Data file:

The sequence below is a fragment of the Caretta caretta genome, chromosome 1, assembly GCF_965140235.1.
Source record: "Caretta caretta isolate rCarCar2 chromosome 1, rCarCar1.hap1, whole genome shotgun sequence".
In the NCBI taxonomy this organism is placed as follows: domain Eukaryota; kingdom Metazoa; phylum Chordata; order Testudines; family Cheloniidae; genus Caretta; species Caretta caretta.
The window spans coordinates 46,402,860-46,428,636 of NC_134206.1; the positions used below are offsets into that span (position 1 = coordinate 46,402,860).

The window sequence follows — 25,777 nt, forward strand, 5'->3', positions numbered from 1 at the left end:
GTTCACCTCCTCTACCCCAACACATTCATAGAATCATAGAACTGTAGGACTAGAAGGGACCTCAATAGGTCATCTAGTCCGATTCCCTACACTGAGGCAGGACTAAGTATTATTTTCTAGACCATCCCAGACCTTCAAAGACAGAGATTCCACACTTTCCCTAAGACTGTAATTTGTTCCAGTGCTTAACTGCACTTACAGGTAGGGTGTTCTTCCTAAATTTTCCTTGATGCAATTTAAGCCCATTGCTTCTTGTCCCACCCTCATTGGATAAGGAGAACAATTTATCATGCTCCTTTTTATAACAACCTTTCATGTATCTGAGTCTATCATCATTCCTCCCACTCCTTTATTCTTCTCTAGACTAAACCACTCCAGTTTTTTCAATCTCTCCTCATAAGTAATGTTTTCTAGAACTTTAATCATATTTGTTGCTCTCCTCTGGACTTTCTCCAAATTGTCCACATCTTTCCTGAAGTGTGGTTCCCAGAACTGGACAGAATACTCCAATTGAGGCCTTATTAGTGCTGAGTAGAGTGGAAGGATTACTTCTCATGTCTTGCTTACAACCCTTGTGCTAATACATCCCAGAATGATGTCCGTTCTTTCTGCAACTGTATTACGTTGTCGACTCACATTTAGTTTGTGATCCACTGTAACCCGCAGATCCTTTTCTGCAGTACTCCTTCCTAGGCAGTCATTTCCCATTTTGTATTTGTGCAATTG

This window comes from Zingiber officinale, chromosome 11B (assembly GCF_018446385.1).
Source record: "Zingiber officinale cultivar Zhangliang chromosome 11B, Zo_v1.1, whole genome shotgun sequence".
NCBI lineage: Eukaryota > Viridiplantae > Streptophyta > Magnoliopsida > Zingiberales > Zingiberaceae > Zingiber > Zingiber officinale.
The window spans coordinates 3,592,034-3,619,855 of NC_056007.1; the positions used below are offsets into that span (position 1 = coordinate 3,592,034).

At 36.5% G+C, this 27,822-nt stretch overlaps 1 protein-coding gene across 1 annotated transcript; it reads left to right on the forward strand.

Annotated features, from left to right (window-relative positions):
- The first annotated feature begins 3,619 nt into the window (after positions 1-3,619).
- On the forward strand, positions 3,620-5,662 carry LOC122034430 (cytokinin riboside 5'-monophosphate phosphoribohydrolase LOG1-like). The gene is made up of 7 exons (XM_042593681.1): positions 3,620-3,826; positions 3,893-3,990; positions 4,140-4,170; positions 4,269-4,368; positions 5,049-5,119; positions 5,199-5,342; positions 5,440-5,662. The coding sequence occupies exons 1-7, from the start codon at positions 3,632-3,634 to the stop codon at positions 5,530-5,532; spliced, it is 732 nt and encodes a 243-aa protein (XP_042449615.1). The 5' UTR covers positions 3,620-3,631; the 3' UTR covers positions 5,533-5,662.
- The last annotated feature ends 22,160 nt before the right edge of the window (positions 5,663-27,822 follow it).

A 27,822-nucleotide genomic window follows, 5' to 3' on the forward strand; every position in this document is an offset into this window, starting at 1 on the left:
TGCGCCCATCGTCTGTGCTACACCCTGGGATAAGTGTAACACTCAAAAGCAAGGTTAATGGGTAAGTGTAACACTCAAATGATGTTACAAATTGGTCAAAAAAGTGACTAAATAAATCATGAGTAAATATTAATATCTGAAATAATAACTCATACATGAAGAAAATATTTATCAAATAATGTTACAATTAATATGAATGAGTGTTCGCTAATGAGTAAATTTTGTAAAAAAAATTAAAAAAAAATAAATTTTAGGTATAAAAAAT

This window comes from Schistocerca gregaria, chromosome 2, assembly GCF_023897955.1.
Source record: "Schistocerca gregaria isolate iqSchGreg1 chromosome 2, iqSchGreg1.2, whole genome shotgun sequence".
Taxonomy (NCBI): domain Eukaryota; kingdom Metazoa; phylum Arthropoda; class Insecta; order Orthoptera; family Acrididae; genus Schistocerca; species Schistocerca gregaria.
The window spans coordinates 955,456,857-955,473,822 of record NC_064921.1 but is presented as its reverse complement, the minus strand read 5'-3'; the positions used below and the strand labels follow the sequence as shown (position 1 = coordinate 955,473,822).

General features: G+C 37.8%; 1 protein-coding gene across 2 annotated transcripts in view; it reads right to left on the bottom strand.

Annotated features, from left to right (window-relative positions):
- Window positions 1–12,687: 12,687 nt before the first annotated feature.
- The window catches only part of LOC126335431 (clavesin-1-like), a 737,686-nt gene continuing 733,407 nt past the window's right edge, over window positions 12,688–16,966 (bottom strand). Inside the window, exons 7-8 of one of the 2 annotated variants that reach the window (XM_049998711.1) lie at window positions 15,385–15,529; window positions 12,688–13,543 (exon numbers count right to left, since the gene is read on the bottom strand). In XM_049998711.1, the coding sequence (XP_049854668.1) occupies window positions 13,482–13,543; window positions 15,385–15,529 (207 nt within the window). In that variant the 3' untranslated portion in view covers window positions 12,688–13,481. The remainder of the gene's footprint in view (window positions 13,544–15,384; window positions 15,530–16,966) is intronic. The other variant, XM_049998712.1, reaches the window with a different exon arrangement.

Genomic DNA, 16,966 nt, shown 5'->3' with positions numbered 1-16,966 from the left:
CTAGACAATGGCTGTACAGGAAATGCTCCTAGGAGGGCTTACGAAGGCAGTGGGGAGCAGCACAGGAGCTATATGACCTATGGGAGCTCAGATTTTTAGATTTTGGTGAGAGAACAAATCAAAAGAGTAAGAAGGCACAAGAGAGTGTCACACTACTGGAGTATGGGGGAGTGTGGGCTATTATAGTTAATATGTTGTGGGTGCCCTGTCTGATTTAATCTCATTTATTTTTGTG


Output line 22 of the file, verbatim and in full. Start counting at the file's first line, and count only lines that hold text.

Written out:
General features: G+C 37.8%; 1 protein-coding gene across 2 annotated transcripts in view; it reads right to left on the bottom strand.